Ian Ritchie Architects won the international competition for a monument in the centre of Dublin. The monument was the flagship project of a wider improvement of the centre of Ireland’s capital city and replaced Nelson’s Pillar, destroyed by terrorists in 1966.
Creating a national monument involved many interested parties, and construction of what is the world’s tallest sculpture was delayed until 2000 because of legal challenges by two other competitors.
The Spire was inspired by the ever-changing light and composition of the Irish skies.
Ian Ritchie Architects’ practice demonstrates a fascination with light, and in particular the idea of the presence and absence of light, in the way light materialises and dematerialises matter and object, and the way light appears and disappears – its fugitive qualities.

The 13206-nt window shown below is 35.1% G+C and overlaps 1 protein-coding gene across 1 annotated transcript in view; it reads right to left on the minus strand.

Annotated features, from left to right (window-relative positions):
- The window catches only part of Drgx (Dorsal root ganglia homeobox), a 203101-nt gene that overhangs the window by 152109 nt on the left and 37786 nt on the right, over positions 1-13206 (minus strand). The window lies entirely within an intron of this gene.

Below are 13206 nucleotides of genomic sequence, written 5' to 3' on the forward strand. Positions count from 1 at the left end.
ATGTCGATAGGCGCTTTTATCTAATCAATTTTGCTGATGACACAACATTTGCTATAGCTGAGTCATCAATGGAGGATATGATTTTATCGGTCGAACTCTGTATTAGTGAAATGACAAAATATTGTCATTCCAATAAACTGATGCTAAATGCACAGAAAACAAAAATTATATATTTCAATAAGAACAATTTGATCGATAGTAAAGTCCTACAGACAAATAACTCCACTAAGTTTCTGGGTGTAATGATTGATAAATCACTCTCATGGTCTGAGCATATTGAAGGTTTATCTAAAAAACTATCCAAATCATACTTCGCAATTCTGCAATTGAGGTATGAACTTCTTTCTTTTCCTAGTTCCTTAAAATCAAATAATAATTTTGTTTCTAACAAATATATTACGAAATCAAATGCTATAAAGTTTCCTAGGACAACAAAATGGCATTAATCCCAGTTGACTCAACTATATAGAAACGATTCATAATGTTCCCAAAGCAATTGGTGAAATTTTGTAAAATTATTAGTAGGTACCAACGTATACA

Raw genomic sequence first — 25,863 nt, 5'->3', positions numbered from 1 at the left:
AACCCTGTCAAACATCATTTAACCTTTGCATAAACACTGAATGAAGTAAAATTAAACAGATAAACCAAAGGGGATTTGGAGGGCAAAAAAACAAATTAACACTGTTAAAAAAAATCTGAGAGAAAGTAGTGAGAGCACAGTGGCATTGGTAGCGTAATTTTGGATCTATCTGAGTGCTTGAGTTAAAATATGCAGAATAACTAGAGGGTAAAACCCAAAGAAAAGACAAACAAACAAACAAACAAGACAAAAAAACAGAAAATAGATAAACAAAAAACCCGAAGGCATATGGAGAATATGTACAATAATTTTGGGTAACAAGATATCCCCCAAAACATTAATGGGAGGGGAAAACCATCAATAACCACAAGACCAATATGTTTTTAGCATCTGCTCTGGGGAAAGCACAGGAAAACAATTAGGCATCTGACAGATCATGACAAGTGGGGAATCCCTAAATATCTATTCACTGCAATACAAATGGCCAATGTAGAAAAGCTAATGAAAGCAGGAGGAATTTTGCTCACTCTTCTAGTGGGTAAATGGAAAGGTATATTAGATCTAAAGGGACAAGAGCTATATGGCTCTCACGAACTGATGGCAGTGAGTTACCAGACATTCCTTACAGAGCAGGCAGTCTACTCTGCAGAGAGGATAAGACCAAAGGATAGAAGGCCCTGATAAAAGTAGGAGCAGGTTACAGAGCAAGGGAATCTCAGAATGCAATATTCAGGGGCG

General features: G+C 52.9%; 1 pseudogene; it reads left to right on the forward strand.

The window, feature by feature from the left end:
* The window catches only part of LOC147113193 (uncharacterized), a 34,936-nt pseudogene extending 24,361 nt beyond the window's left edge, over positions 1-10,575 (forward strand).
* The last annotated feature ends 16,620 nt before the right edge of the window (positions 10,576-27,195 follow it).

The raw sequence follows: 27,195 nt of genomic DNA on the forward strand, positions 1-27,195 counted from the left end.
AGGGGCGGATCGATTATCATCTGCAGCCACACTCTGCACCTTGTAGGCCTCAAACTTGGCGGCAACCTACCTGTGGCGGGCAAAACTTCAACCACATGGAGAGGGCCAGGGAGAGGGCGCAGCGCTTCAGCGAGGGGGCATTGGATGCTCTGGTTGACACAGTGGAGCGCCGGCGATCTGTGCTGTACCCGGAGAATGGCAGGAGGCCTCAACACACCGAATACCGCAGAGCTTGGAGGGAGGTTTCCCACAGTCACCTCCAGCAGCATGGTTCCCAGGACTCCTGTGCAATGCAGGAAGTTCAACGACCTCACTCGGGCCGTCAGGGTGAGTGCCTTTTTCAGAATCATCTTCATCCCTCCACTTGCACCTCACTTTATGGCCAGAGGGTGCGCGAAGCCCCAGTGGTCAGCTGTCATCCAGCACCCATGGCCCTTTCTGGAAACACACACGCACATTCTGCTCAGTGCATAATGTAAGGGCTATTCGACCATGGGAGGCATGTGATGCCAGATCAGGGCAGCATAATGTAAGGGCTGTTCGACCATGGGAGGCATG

The form continues the tradition of standing stones and obelisks. 120 metres high and 3 metres in diameter at the base, the tapering monument rises above O’Connell Street, breaking the roof line with as slender and elegant a movement as is technically possible. During the day its shot-peened surfaces softly reflect the sky and it sways gently in response to the wind. From dusk, the base is gently lit and the tip illuminated to provide a beacon in the night sky over Dublin.
The mirror polished pattern on the lowest 10 metres around the Spire’s base was derived from studies of the rock strata beneath the site, overlaid with the double helix of DNA.
The Spire slips through a cast-bronze disc flush with the surrounding paving without touching it, allowing the public to stand close and touch the Spire’s surface. The disc incorporates a logarithmic, varying depth spiral profile that follows the original theme of a spire: the past expanding through time into the future. As the base acquires a patina from the Irish climate and the golden polish of human contact, the historical role of bronze in the development of Irish art is carried into the future.
The Spire was completed in 2003 in celebration of Ireland’s confident future in the third millennium.